Lethal Atlantic Salmon Virus Found in BC SockeyeOctober 17, 2011
The European strain of Infectious Salmon Anemia virus (ISAv) is reported for the first time in Pacific salmon - in wild sockeye caught in Rivers Inlet on the Central Coast.
The highly contagious marine influenza virus, Infectious Salmon Anemia (ISAv) has for the first time been officially reported after being found in the Pacific on B.C.’s central coast.
Now it threatens both wild salmon and herring, say biologist Alexandra Morton and Simon Fraser University professor Rick Routledge, whose laboratory led to the discovery of ISA in B.C. salmon smolts.
Morton is calling for removal of Atlantic salmon from B.C. salmon farms. “Loosing a virus as lethal and contagious as ISA into the North Pacific is a cataclysmic biological threat to life,” said Morton. “The European strain of ISA virus can only have come from the Atlantic salmon farms. European strain ISA infected Chile via Atlantic salmon eggs in 2007.”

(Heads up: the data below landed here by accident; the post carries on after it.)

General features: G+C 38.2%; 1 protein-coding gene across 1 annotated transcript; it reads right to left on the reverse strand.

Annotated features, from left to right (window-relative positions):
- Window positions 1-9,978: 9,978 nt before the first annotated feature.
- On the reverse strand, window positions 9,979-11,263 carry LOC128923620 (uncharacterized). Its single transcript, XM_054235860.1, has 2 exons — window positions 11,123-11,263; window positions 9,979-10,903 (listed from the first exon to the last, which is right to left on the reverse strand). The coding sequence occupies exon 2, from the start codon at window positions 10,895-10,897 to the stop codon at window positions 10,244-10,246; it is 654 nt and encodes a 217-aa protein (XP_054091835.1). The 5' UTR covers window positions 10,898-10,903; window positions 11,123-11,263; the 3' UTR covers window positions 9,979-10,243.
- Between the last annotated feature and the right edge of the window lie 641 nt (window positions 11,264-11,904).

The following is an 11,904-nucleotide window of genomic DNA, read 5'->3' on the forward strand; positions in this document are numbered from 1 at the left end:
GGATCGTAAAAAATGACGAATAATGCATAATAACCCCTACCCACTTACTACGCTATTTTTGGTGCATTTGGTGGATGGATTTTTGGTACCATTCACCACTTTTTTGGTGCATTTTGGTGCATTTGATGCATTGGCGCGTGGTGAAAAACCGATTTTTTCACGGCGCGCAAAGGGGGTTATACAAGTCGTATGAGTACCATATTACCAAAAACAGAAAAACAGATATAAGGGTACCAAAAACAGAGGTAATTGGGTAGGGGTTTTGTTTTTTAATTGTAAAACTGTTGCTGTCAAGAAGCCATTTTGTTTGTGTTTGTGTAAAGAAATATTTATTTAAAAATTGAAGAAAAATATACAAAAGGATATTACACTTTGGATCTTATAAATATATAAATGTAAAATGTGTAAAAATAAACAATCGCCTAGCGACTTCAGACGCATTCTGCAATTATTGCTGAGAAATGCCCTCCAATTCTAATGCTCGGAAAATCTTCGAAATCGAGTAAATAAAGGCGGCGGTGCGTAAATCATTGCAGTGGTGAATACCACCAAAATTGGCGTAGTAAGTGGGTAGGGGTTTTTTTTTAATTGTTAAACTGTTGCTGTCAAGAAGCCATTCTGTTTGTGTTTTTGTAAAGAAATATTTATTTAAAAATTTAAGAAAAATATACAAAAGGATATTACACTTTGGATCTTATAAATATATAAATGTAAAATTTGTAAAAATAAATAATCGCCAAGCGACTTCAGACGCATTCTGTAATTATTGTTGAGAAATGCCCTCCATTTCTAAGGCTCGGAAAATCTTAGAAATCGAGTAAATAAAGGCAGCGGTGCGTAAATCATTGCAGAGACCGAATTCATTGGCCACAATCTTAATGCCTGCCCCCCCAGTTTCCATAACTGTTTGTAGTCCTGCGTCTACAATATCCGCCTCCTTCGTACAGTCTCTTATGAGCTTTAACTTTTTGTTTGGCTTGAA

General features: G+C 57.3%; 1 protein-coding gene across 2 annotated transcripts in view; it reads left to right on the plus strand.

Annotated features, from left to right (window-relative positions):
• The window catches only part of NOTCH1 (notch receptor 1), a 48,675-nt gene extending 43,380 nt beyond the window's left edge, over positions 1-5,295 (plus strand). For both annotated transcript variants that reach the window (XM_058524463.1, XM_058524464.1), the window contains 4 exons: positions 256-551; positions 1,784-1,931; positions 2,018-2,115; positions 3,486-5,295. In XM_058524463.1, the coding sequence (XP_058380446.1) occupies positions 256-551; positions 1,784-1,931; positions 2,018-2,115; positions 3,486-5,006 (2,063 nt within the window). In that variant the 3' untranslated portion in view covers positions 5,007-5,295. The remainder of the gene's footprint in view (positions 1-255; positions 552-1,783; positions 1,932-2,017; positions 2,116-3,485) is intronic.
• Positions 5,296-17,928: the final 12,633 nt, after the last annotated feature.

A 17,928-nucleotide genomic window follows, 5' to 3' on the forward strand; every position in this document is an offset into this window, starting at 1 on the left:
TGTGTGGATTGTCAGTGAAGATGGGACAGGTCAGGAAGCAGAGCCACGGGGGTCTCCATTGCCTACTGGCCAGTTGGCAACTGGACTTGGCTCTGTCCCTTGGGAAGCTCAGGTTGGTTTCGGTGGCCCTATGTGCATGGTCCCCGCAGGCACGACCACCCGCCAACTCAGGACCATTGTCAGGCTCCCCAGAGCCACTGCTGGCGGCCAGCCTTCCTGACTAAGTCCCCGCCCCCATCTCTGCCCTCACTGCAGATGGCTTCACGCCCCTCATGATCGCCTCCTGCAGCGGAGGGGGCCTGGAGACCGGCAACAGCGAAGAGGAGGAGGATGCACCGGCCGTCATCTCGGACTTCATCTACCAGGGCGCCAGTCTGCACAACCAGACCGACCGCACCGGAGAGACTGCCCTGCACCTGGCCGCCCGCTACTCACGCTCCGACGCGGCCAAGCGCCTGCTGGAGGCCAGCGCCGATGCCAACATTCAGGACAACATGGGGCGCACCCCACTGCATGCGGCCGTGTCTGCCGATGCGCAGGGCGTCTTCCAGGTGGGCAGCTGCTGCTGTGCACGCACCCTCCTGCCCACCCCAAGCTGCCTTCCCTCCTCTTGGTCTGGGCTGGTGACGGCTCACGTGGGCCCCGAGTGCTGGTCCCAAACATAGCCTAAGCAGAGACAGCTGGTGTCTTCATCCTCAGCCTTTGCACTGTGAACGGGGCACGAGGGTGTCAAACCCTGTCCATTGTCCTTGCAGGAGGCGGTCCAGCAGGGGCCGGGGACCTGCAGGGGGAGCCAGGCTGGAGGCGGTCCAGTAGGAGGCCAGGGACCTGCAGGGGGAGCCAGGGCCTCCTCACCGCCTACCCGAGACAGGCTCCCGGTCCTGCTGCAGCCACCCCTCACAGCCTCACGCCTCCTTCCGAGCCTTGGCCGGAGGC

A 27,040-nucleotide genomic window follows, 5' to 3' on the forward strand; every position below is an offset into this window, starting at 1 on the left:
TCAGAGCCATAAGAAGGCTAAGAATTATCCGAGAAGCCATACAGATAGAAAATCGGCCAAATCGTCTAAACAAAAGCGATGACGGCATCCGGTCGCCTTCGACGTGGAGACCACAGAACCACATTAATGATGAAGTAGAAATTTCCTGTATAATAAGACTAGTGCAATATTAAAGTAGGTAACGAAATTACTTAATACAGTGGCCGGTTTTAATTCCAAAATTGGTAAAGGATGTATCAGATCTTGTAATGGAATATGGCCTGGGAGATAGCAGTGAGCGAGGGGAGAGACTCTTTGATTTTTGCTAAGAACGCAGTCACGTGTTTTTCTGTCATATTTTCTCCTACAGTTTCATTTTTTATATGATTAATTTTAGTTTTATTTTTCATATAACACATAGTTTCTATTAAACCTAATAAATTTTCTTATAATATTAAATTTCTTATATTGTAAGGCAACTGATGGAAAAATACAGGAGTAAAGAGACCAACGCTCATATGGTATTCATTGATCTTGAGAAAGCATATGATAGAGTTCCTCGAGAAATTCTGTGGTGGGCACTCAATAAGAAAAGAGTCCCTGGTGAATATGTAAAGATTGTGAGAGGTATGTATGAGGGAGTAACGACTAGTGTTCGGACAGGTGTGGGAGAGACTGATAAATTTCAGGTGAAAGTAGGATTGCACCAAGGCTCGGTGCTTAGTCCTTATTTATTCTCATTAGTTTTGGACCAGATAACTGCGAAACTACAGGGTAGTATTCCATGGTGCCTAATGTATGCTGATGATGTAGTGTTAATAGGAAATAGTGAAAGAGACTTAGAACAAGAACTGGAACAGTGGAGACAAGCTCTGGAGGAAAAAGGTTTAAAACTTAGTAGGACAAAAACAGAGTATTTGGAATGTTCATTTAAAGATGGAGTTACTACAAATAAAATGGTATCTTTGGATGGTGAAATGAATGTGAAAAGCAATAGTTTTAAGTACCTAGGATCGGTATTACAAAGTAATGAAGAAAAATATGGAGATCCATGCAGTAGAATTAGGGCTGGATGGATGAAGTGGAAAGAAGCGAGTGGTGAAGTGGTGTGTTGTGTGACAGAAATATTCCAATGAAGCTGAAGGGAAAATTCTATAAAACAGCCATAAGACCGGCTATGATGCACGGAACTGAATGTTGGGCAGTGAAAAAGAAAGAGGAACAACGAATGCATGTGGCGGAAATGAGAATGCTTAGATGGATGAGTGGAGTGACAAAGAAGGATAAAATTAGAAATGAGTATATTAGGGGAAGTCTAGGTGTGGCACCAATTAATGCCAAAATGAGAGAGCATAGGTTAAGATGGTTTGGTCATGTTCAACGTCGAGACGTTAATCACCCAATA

Morton says ISA was first found in Norway in 1984. “Since then, there have been lethal outbreaks in every important salmon-farming region around the globe, with the exception – or so we thought – of B.C. Now we know for sure that it has hit B.C.
“The Cohen Inquiry revealed ISA symptoms have been reported in farm salmon in B.C. since 2006. The Fisheries Ministers have written me repeatedly that B.C. is safe from ISA. Clearly they are not in control of the situation.
“If there is any hope, we have to turn off the source: Atlantic salmon have to be immediately removed.”
The virus was found in two of 48 sockeye smolts collected as part of a long-term study, led by Routledge, on the collapse of Rivers Inlet sockeye populations.
Dr. Fred Kibenge of the ISA reference laboratory at the Atlantic Veterinary College in P.E.I.made the diagnosis and notified the Canadian Food Inspection Agency (CFIA) of the positive results for the European strain of ISA virus.
Says Routledge: “ISA is a deadly exotic disease which could have devastating impacts on wild salmon and the many species that depend on them throughout much of British Columbia and beyond.
“The combined impacts of this influenza-like virus and the recently identified parvovirus that can suppress the immune system could be particularly deadly.” Read more at salmonaresacred.org
- Morton, Alexandra. "Lethal Atlantic salmon virus found in BC sockeye."
- Morton, Alexandra. "What is happening to the Fraser sockeye?" Based largely on documents submitted to the Cohen Commission. August 14, 2011
- Shore, Randy. "Wild B.C. Sockeye Salmon Test Positive for Potentially Devastating Virus." Vancouver Sun.